3. The Learned Departmental Representative, on the contrary, opposing the above contentions of the assessee, strongly supporting the order of the Tribunal dated 20.7.2012 submitted that there is no mistake apparent from record in the order of the Tribunal, and all that the assessee is seeking through its elaborate arguments, is only a review of the order of the Tribunal dated 30.7.2012, by re-arguing its case. Since such a review is not possible in these proceedings under S. 254(2) of the Act, it is submitted that the present application of the assessee is liable to be rejected.
4. We have considered the rival submissions and perused the order of this Tribunal dated 20.7.2012, in the light of the detailed averments made on various aspects by the assessee in the present application. We find that the assessees by the present applications are merely disputing the findings of the Tribunal in relation to the nature of land. The grievance of the assessees in the present applications is also on account of non-mentioning of certain citations relied upon and also certain contentions advanced by the learned Authorised Representative for the assessees before the Tribunal. A careful reading of the order of the Tribunal, clearly reveals that all the contentions of the parties before it have been duly considered and findings have been given based on the material apparent from record. We do not find any material omission or mistake on the part of the Tribunal in recording the contentions of learned Authorised Representative for the assessees before it. It is neither expected nor practicable to expect an appellate authority to record all the contentions of the parties verbatim in the order of the Tribunal, and it would be suffice and meet the ends of justice, if totality of the appellate order reflects the consideration of all the contentions urged by the parties before it. By the contentions urged in the present applications, we find that the assessee-applicants are merely disputing the findings of the Tribunal and seeking a review of the order of the Tribunal, which is not possible in these proceedings under S. 254(2) of the Act.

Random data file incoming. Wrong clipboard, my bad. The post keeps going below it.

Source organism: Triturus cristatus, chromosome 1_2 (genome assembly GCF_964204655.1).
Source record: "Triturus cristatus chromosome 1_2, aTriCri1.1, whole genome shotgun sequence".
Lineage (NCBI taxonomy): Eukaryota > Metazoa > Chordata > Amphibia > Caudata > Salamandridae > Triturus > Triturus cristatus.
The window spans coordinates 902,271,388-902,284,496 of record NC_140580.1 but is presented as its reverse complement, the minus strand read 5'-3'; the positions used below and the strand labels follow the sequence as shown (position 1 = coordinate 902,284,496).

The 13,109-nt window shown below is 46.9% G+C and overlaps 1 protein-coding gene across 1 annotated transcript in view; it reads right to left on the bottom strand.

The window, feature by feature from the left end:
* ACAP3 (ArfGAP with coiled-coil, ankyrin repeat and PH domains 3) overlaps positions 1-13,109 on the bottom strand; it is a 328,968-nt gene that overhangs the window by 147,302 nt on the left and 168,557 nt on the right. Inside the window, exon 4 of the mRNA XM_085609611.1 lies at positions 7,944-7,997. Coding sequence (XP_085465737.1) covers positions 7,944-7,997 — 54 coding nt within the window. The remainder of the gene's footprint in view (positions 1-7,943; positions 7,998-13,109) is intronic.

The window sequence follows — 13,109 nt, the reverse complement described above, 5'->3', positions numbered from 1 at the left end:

5. It is worthwhile no note at this stage that the provisions of S. 254(2) of the Income-tax Act, 1961 empowers the Tribunal to rectify a mistake. However, the scope and ambit of the aforesaid provision is very limited. The power conferred on the Tribunal for rectification has to be exercised in terms of the provision. The rectification, as envisaged in the aforesaid provision, is confined to mistakes which are apparent from record and are patent and obvious, and are not such which could be established only by long-drawn arguments and debate or by a process of investigation and research. The scope of S. 254(2) cannot be enlarged so as to empower the Tribunal to review its own order. If two views are possible on a point of law and one of the alternatives is adopted in its previous order, it cannot be held that there is a mistake apparent from record on account of non-adoption of the other possible view. Unless there are manifest errors which are obvious clear and self-evident, the Tribunal cannot recall its previous order, in an attempt to re-write the order. The Tribunal, being a creature of the statute, has to act within the limits laid down by the statute. It has no inherent power of review. Hence, such power cannot be assumed in the guise of rectification envisaged under S. 254(2) of the Act, for recalling its own order and hearing it afresh. We may draw support in this behalf by the ratio laid down by the jurisdictional High Court in the case of CIT v. Ved Prakash (209 ITR 448)(AP), wherein it has been held as follows-